There is another reason why it is difficult to get support when the chips are down if you are a known atheist. Horrible as it sounds, atheist suffering actually strengthens a believer's faith. One of the most troubling realities to persons of faith is the fact that so many atheists seem to live happy and fulfilled lives. It's not that religious people want ill to come of non believers but they need some support to keep believing that a God  is making things better for them. Seeing us suffer may hurt them on a personal level but it gives them a relief by providing evidence, albeit  using confirmation bias, that life is not so good without God after all. They tell themselves that your condition would be far better if you just opened your heart to Him. That's why atheists in hospitals have nurses trying to convert them everyday. It helps remove the cognitive dissonance if the followers can bring someone to Jesus, it strengthens their faith to know that they are doing the work of the Lord in their professional lives. Saving an atheist's life so that he can get up next day and continue to bash your religion just doesn't seem like it would be part of  God's plan.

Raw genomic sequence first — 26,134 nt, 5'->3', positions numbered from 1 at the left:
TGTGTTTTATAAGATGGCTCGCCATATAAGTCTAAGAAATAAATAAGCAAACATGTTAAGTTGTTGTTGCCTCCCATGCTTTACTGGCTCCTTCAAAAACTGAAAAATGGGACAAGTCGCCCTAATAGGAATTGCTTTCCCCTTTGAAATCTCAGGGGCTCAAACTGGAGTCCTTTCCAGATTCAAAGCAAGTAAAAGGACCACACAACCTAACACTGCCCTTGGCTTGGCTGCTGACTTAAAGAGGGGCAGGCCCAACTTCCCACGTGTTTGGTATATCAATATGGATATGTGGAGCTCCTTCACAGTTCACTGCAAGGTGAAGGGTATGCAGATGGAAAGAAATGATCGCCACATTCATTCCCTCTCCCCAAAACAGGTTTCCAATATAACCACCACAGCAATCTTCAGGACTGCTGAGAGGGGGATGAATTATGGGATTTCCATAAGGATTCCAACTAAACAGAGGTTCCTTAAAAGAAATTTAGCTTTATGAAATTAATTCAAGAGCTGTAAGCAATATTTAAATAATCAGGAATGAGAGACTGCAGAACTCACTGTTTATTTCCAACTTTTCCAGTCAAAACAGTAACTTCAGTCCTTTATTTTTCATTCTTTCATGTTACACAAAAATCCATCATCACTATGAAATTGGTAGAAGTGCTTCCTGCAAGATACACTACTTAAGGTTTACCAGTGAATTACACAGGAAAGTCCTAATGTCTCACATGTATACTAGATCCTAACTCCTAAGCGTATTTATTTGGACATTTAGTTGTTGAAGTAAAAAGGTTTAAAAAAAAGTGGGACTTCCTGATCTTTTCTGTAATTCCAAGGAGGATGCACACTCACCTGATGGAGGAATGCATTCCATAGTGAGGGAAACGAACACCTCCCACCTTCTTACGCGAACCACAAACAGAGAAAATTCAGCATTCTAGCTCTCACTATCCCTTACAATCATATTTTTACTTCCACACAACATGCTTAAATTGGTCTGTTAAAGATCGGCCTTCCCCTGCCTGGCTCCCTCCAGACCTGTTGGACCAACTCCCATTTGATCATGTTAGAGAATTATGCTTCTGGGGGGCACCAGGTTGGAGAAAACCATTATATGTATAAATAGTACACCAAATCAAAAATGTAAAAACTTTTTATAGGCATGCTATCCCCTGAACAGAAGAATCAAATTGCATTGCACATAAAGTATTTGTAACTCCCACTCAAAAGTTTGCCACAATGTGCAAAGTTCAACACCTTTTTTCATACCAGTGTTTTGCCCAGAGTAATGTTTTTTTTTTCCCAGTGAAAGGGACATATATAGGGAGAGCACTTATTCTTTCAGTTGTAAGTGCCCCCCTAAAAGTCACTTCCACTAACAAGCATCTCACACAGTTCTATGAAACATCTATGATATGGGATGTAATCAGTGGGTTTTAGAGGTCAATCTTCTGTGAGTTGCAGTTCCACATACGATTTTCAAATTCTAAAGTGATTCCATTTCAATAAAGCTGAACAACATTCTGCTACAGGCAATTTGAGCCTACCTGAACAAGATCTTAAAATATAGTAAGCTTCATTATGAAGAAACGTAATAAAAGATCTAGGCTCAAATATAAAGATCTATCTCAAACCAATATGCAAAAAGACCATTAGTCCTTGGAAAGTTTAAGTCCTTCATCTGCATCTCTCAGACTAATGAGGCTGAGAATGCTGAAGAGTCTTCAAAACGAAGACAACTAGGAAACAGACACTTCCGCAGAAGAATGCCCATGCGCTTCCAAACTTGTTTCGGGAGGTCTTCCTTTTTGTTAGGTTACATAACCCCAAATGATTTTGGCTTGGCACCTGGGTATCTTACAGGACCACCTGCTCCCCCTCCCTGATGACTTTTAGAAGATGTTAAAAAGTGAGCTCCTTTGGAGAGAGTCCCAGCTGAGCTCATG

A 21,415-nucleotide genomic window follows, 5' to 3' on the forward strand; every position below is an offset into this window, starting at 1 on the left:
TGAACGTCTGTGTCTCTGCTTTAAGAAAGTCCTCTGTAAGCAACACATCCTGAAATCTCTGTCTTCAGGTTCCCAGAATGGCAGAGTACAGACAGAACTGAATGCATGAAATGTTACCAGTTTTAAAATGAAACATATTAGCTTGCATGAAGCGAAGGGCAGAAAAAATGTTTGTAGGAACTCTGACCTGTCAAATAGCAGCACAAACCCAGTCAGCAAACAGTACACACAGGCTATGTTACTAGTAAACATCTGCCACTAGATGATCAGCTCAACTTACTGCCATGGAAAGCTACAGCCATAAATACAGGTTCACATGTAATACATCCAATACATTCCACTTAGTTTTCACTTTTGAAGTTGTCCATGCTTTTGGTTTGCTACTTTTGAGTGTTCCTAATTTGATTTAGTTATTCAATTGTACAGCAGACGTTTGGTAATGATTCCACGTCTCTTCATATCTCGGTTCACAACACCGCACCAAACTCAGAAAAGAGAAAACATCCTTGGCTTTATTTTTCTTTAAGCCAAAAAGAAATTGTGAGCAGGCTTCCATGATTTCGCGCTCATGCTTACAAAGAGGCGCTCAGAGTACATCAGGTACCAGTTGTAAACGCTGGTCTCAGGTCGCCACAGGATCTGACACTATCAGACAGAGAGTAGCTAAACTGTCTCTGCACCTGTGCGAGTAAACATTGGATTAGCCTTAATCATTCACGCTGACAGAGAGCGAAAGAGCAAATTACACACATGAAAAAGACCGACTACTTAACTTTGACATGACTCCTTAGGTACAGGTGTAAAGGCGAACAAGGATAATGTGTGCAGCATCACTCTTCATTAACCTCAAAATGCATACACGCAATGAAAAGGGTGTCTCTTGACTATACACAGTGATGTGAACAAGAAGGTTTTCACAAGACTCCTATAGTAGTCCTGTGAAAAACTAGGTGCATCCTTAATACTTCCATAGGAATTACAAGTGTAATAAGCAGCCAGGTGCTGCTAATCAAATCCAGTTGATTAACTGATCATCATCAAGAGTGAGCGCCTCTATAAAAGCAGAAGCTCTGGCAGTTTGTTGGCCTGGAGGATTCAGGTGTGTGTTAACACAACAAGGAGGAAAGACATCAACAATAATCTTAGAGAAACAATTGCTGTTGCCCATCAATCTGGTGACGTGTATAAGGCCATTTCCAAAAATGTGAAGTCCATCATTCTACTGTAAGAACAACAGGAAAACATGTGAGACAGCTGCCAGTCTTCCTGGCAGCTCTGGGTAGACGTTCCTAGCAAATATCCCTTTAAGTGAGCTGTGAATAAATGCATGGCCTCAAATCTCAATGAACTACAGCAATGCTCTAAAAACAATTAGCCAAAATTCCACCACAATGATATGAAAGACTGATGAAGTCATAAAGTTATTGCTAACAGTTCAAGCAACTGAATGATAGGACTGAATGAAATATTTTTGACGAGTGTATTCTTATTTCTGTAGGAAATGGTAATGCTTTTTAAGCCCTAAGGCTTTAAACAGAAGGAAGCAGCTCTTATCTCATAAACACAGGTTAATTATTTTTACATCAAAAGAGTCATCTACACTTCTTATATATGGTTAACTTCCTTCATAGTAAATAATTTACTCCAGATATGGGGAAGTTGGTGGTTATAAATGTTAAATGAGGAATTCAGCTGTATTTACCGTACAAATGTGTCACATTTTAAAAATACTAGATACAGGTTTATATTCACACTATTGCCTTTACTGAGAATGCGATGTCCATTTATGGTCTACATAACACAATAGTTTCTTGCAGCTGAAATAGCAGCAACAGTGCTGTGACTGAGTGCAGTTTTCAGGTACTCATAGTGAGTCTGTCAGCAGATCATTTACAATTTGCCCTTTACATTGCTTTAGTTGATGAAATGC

It's frightening to think that a caregiver may be less willing to go the extra mile to save you when you don't believe, that they may be interested more in saving you in soul than in body when you lie on the operating table. However, that's the reality of atheism and the price you have to pay for standing in reason and you are likely to feel the isolation when you are at your lowest ebb. Not because the people in the world don't love you and want to see you well, but because the worldview that they feel they must maintain  for their own welfare, requires you be kept on the outside until you say the magic words, " I believe."